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Making teacher judgments on progress and achievement

No single source of information can accurately summarise a student’s progress or achievement. A range of approaches is necessary in order to compile a comprehensive picture of the areas of progress, areas requiring attention, and what a student’s unique progress looks like. Using a range of approaches allows the student to participate throughout the assessment process, building their assessment capability.

The three elements that comprise teacher judgment of student work, according to Sadler (1988) are:

  • teachers attending to the learning students produce,
  • appraising this work against a reference framework
  • making an explicit response such as feedback or judgment on the learner’s work.

Teacher judgment for sharing information on progress and achievement for reporting purposes has an added complexity because the judgment is made on a range of evidence. Teachers draw on and apply the evidence gathered up to a particular point in time, in order to make a judgment about a student’s progress and achievement.

The use of a range of evidence builds dependability in decisions. A teacher judgment can be made when the teacher reviews all of the evidence in relation to the benchmarks decided upon by the school, be they curriculum levels or progressions of learning.

                                            Select the image to view at full size.

Evidence can be gathered in a range of ways, by:

  • observing the process a student uses to complete a learning task, such as:
    • focused classroom observation
    • student work books
    • rich tasks
    • running records
    • self and peer assessment
  • conversing with the student to find out what they know, understand and can do.
    • conferencing
    • interviewing
    • questioning
    • explaining
    • discussing
  • gathering results from informal and formal assessments, including standardised tools.

School example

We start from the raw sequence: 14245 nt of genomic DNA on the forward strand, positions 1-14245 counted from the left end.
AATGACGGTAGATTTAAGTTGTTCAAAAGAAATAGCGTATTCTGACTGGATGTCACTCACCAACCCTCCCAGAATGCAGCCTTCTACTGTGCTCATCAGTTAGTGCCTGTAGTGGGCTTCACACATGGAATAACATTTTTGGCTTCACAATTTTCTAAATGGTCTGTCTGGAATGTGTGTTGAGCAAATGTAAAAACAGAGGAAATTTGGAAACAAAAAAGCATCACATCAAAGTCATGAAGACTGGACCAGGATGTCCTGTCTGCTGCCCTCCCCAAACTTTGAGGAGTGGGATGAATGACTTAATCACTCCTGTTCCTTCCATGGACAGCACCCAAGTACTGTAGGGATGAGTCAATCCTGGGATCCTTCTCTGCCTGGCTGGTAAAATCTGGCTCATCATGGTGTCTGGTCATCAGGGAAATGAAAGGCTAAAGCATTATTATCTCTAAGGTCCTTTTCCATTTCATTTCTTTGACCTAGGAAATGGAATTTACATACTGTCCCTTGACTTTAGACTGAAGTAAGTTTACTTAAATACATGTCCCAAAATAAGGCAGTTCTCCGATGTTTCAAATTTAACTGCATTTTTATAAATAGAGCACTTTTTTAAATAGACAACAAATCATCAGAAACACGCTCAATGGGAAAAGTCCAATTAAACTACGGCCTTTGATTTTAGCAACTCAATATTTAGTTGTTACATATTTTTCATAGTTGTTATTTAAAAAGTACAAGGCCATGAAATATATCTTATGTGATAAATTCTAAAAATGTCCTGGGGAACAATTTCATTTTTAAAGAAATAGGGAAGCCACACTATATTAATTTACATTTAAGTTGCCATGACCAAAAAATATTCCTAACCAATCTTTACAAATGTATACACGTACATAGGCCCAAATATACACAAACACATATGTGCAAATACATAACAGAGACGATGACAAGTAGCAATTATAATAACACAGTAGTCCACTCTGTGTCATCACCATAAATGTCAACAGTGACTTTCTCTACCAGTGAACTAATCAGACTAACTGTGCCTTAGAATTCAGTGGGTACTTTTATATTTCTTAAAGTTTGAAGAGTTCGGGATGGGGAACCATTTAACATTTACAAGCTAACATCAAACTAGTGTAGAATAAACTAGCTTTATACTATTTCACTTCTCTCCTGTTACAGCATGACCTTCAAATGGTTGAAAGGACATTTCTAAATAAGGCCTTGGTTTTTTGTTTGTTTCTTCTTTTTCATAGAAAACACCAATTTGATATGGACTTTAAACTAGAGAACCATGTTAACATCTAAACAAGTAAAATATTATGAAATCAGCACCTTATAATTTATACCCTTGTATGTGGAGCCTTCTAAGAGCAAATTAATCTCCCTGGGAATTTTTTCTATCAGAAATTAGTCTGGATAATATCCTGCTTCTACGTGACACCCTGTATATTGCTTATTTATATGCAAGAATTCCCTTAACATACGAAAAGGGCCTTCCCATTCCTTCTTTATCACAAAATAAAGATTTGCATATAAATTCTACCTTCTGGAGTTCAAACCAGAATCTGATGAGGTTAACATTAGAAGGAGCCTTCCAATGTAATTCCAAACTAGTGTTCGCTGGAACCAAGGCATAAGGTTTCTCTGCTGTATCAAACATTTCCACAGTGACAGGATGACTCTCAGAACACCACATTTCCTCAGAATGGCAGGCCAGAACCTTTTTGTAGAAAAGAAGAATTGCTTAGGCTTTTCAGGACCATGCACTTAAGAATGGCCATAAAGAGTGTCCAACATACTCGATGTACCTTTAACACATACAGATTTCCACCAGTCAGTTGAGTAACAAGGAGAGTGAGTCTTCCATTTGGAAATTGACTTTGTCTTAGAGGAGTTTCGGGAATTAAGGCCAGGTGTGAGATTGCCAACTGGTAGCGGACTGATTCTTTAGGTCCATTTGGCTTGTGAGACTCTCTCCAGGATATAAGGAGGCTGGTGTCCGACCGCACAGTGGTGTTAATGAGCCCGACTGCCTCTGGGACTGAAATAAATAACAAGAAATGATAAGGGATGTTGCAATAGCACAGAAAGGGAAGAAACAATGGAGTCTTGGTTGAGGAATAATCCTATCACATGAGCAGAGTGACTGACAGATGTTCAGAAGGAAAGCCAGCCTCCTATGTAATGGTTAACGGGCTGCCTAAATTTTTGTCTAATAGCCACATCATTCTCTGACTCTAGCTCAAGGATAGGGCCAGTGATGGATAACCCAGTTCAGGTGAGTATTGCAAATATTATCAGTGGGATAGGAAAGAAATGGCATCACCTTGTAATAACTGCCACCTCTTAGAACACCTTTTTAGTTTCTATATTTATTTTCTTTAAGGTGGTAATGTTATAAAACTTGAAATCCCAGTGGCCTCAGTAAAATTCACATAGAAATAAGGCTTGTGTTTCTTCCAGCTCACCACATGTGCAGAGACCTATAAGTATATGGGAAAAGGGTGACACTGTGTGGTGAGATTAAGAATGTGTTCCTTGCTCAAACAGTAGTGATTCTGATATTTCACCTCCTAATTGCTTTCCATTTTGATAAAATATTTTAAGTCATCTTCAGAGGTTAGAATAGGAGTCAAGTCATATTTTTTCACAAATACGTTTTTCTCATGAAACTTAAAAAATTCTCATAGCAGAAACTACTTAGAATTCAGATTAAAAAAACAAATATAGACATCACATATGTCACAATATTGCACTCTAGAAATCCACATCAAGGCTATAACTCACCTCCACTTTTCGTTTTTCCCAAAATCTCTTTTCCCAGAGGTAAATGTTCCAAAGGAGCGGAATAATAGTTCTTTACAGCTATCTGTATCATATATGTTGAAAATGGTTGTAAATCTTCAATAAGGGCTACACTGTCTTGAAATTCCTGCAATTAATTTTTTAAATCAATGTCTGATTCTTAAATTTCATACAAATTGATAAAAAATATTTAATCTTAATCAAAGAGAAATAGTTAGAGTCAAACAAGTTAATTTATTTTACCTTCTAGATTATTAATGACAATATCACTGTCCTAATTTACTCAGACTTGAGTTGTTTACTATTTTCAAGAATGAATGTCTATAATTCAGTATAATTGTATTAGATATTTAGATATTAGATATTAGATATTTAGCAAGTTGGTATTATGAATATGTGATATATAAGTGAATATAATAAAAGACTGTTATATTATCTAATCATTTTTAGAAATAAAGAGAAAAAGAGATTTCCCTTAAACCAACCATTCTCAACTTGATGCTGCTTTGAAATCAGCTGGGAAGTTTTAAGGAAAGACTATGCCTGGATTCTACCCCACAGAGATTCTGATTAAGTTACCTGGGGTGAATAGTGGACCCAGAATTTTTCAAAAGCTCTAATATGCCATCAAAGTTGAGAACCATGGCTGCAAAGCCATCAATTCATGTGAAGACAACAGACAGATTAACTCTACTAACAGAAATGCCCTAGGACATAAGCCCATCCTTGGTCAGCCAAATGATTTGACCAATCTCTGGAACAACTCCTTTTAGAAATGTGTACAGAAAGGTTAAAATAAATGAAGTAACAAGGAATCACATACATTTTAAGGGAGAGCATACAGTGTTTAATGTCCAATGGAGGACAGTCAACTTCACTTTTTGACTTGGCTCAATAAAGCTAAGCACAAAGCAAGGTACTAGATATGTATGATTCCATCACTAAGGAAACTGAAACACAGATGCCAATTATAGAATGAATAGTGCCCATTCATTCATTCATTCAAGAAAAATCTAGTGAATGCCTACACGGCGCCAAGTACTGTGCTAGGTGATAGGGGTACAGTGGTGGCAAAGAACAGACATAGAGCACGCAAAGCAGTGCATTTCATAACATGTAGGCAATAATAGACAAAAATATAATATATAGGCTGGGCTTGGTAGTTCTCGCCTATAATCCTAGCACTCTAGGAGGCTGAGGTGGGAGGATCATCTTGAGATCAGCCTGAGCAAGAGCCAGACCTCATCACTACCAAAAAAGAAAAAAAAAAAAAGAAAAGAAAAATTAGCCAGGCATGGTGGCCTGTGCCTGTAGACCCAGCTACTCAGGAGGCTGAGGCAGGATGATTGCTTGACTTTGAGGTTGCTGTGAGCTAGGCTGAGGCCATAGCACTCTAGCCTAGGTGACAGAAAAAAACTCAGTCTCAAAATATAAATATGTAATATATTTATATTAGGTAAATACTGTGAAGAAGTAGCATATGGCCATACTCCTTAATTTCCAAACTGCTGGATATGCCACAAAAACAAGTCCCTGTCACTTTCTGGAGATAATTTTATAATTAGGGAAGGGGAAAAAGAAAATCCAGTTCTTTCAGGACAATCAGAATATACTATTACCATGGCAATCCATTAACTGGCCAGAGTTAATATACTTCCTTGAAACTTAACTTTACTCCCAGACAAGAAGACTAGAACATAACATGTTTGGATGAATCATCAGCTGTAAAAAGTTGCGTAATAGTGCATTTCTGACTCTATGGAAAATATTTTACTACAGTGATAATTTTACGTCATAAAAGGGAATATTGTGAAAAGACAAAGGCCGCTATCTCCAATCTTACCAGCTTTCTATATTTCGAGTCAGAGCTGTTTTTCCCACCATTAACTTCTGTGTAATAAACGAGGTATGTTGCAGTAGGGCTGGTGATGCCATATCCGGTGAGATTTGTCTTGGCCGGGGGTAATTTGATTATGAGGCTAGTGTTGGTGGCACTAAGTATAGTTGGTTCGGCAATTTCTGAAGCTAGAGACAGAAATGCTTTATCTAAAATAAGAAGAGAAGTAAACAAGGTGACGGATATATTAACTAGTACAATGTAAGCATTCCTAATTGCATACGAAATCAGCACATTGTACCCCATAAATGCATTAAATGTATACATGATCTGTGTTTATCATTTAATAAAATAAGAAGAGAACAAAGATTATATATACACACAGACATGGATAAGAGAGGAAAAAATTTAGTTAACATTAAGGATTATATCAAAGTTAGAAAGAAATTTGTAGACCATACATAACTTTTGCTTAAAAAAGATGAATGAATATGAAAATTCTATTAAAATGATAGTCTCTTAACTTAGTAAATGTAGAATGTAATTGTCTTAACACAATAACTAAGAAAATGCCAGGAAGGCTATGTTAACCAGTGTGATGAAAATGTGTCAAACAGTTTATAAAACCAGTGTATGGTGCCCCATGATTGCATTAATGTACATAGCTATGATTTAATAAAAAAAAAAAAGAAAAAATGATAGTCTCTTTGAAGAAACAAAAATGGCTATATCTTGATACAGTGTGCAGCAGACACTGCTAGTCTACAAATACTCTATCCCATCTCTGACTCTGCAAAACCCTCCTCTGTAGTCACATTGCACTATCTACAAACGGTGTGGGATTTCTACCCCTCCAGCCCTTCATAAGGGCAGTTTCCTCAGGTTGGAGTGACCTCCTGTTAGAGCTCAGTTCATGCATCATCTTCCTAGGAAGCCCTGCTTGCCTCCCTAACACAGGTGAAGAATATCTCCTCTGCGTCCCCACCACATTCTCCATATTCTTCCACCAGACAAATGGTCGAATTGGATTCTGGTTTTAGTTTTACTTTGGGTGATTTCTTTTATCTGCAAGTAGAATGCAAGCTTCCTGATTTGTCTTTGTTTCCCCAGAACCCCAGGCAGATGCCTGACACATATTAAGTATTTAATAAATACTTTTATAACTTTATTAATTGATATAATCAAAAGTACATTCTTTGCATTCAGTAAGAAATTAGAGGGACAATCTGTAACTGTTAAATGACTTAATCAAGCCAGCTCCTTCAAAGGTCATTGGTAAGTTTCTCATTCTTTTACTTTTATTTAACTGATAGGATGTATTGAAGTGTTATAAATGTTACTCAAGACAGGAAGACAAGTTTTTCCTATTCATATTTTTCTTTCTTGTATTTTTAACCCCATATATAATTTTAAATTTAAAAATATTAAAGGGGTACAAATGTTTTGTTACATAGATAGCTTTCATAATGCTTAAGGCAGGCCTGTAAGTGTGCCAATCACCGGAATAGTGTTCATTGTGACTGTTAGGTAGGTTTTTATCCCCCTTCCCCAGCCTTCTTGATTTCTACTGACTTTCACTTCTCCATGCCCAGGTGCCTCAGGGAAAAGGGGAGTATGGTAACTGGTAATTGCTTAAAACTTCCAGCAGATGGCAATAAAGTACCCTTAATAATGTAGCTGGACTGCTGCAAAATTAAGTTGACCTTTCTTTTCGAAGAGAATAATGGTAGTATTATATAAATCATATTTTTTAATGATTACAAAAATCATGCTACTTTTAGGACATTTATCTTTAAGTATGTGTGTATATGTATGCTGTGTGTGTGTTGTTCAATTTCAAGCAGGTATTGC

This article, Using a range of information – Reading example shows how evidence is collected from multiple sources in reading. You can see clearly from the example that students are fully involved in the learning and assessment process.

Increasing the dependability of teacher judgments

Increasing the dependability of evidence from all sources is fundamental to reaching a valid and defensible judgment on student progress and achievement. Students’ performance in assessments will vary from day to day depending on:

  • the nature of the assessment task
  • the conditions in which the assessment is undertaken
  • the purpose of the assessment
  • the student’s preparation
  • the student’s engagement and motivation.

When teachers experience some degree of inconsistency with assessment information, they should inquire into this further. If the inconsistency cannot be explained by normal variation in students’ performance, then there may be a need to collect further information in order to reach robust judgments. 

Moderation

Moderation can help to improve the dependability of teacher judgments, and of the evidence that informs and supports them. Teachers should moderate their assessments and their overall judgments of progress and achievement in relation to school benchmarks. This process is discussed in more detail in the Moderation section of this site.

Student participation

Students should actively participate throughout the assessment process. This is a vitally important characteristic of effective assessment for learning.

It benefits the students' assessment capability by clarifying what they know, understand and can do, and what they need to learn next. All students can participate in the assessment process to some degree. As their assessment capability grows and develops, they can become more and more actively involved.

Including the students in the judgment-making process will also give them confidence to talk about their progress and achievement with their parents, family and whānau.

 A year 5–6 example of this illustrates how, through conversation, the students become clearer about their learning, progress and achievement.

Summary

  • Making judgments about progress and achievement involves both student and teacher.
  • There is a need for information from a range of assessment approaches so that decisions are dependable.
  • Moderation improves both the dependability of teacher judgments and the evidence that supports them.
  • Teacher curriculum and pedagogical content knowledge is essential for making dependable judgments.
  • How might I involve students in the process of making judgments on their progress and achievement in my classroom?
  • How much information might I need to make a judgment?
  • How might I support the judgments I make and how dependable are they?
  • What do I need to do to increase the dependability of my judgments?
  • How does our school manage the moderation of assessments and judgments?

Questions for discussion

  • How might I involve students in the process of making judgments on their progress and achievement in my classroom?
  • How much information might I need to make a judgment?
  • How might I support the judgments I make and how dependable are they?
  • What do I need to do to increase the dependability of my judgments?
  • How does our school manage the moderation of assessments and judgments?